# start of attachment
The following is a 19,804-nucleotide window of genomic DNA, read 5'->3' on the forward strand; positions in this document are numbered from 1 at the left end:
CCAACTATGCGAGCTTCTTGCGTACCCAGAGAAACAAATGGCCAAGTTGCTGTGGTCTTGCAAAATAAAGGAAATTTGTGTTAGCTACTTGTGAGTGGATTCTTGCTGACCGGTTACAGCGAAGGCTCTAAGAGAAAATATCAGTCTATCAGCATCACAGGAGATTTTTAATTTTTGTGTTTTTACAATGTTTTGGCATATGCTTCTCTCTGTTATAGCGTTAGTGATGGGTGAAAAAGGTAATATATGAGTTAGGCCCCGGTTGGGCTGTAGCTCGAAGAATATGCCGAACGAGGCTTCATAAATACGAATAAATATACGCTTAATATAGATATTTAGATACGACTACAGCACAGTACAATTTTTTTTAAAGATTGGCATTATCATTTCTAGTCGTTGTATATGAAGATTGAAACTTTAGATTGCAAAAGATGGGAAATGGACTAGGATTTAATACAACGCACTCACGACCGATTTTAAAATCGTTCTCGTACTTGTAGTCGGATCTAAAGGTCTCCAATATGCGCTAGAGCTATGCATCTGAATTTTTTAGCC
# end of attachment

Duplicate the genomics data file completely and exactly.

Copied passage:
The following is a 19,804-nucleotide window of genomic DNA, read 5'->3' on the forward strand; positions in this document are numbered from 1 at the left end:
CCAACTATGCGAGCTTCTTGCGTACCCAGAGAAACAAATGGCCAAGTTGCTGTGGTCTTGCAAAATAAAGGAAATTTGTGTTAGCTACTTGTGAGTGGATTCTTGCTGACCGGTTACAGCGAAGGCTCTAAGAGAAAATATCAGTCTATCAGCATCACAGGAGATTTTTAATTTTTGTGTTTTTACAATGTTTTGGCATATGCTTCTCTCTGTTATAGCGTTAGTGATGGGTGAAAAAGGTAATATATGAGTTAGGCCCCGGTTGGGCTGTAGCTCGAAGAATATGCCGAACGAGGCTTCATAAATACGAATAAATATACGCTTAATATAGATATTTAGATACGACTACAGCACAGTACAATTTTTTTTAAAGATTGGCATTATCATTTCTAGTCGTTGTATATGAAGATTGAAACTTTAGATTGCAAAAGATGGGAAATGGACTAGGATTTAATACAACGCACTCACGACCGATTTTAAAATCGTTCTCGTACTTGTAGTCGGATCTAAAGGTCTCCAATATGCGCTAGAGCTATGCATCTGAATTTTTTAGCC